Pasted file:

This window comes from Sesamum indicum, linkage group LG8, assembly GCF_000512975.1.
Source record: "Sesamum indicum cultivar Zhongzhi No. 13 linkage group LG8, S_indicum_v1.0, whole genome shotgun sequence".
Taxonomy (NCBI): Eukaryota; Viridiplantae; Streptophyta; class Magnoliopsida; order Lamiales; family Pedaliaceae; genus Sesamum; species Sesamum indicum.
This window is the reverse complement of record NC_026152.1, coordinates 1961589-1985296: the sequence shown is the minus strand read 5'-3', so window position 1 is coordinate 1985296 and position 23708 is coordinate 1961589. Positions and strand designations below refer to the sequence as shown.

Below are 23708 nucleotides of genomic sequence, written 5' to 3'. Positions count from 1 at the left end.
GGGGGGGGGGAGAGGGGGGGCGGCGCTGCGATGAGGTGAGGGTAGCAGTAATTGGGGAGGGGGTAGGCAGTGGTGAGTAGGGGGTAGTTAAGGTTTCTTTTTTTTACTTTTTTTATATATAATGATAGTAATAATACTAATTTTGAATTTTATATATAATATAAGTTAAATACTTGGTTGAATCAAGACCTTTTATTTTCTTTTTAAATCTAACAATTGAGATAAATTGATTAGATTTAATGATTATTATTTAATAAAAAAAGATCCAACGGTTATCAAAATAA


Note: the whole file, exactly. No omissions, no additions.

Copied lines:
This window comes from Sesamum indicum, linkage group LG8, assembly GCF_000512975.1.
Source record: "Sesamum indicum cultivar Zhongzhi No. 13 linkage group LG8, S_indicum_v1.0, whole genome shotgun sequence".
Taxonomy (NCBI): Eukaryota; Viridiplantae; Streptophyta; class Magnoliopsida; order Lamiales; family Pedaliaceae; genus Sesamum; species Sesamum indicum.
This window is the reverse complement of record NC_026152.1, coordinates 1961589-1985296: the sequence shown is the minus strand read 5'-3', so window position 1 is coordinate 1985296 and position 23708 is coordinate 1961589. Positions and strand designations below refer to the sequence as shown.

Below are 23708 nucleotides of genomic sequence, written 5' to 3'. Positions count from 1 at the left end.
GGGGGGGGGGAGAGGGGGGGCGGCGCTGCGATGAGGTGAGGGTAGCAGTAATTGGGGAGGGGGTAGGCAGTGGTGAGTAGGGGGTAGTTAAGGTTTCTTTTTTTTACTTTTTTTATATATAATGATAGTAATAATACTAATTTTGAATTTTATATATAATATAAGTTAAATACTTGGTTGAATCAAGACCTTTTATTTTCTTTTTAAATCTAACAATTGAGATAAATTGATTAGATTTAATGATTATTATTTAATAAAAAAAGATCCAACGGTTATCAAAATAA